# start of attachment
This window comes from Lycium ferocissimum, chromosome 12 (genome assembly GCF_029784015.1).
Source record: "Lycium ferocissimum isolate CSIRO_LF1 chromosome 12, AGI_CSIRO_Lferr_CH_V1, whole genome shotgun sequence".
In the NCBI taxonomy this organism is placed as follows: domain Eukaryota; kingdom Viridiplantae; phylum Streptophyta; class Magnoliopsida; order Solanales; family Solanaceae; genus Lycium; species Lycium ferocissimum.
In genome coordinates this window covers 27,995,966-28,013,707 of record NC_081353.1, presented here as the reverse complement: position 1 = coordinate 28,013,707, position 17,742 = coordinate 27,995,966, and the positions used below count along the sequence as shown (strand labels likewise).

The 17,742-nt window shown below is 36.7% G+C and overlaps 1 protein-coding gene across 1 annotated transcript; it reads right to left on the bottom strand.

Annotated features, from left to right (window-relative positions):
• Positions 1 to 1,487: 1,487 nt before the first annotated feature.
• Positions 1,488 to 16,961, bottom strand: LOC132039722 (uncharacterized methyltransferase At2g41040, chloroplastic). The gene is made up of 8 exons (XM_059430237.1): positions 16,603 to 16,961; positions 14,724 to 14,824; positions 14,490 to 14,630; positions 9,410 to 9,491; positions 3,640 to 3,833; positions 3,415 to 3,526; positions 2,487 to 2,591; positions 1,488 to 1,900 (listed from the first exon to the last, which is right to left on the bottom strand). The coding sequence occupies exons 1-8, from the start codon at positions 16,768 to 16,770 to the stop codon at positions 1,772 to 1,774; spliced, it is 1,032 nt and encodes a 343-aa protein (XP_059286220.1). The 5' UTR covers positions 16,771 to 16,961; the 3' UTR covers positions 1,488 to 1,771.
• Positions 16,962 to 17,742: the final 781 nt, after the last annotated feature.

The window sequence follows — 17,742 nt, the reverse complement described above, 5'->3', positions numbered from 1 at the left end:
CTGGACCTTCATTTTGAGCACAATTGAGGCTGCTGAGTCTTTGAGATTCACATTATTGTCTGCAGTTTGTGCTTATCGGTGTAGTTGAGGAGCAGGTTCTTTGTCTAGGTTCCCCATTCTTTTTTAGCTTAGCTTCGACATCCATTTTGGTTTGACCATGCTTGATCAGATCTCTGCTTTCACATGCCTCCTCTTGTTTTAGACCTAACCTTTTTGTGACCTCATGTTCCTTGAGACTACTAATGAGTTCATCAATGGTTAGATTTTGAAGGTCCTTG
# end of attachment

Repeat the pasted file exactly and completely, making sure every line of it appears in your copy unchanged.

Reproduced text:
This window comes from Lycium ferocissimum, chromosome 12 (genome assembly GCF_029784015.1).
Source record: "Lycium ferocissimum isolate CSIRO_LF1 chromosome 12, AGI_CSIRO_Lferr_CH_V1, whole genome shotgun sequence".
In the NCBI taxonomy this organism is placed as follows: domain Eukaryota; kingdom Viridiplantae; phylum Streptophyta; class Magnoliopsida; order Solanales; family Solanaceae; genus Lycium; species Lycium ferocissimum.
In genome coordinates this window covers 27,995,966-28,013,707 of record NC_081353.1, presented here as the reverse complement: position 1 = coordinate 28,013,707, position 17,742 = coordinate 27,995,966, and the positions used below count along the sequence as shown (strand labels likewise).

The 17,742-nt window shown below is 36.7% G+C and overlaps 1 protein-coding gene across 1 annotated transcript; it reads right to left on the bottom strand.

Annotated features, from left to right (window-relative positions):
• Positions 1 to 1,487: 1,487 nt before the first annotated feature.
• Positions 1,488 to 16,961, bottom strand: LOC132039722 (uncharacterized methyltransferase At2g41040, chloroplastic). The gene is made up of 8 exons (XM_059430237.1): positions 16,603 to 16,961; positions 14,724 to 14,824; positions 14,490 to 14,630; positions 9,410 to 9,491; positions 3,640 to 3,833; positions 3,415 to 3,526; positions 2,487 to 2,591; positions 1,488 to 1,900 (listed from the first exon to the last, which is right to left on the bottom strand). The coding sequence occupies exons 1-8, from the start codon at positions 16,768 to 16,770 to the stop codon at positions 1,772 to 1,774; spliced, it is 1,032 nt and encodes a 343-aa protein (XP_059286220.1). The 5' UTR covers positions 16,771 to 16,961; the 3' UTR covers positions 1,488 to 1,771.
• Positions 16,962 to 17,742: the final 781 nt, after the last annotated feature.

The window sequence follows — 17,742 nt, the reverse complement described above, 5'->3', positions numbered from 1 at the left end:
CTGGACCTTCATTTTGAGCACAATTGAGGCTGCTGAGTCTTTGAGATTCACATTATTGTCTGCAGTTTGTGCTTATCGGTGTAGTTGAGGAGCAGGTTCTTTGTCTAGGTTCCCCATTCTTTTTTAGCTTAGCTTCGACATCCATTTTGGTTTGACCATGCTTGATCAGATCTCTGCTTTCACATGCCTCCTCTTGTTTTAGACCTAACCTTTTTGTGACCTCATGTTCCTTGAGACTACTAATGAGTTCATCAATGGTTAGATTTTGAAGGTCCTTG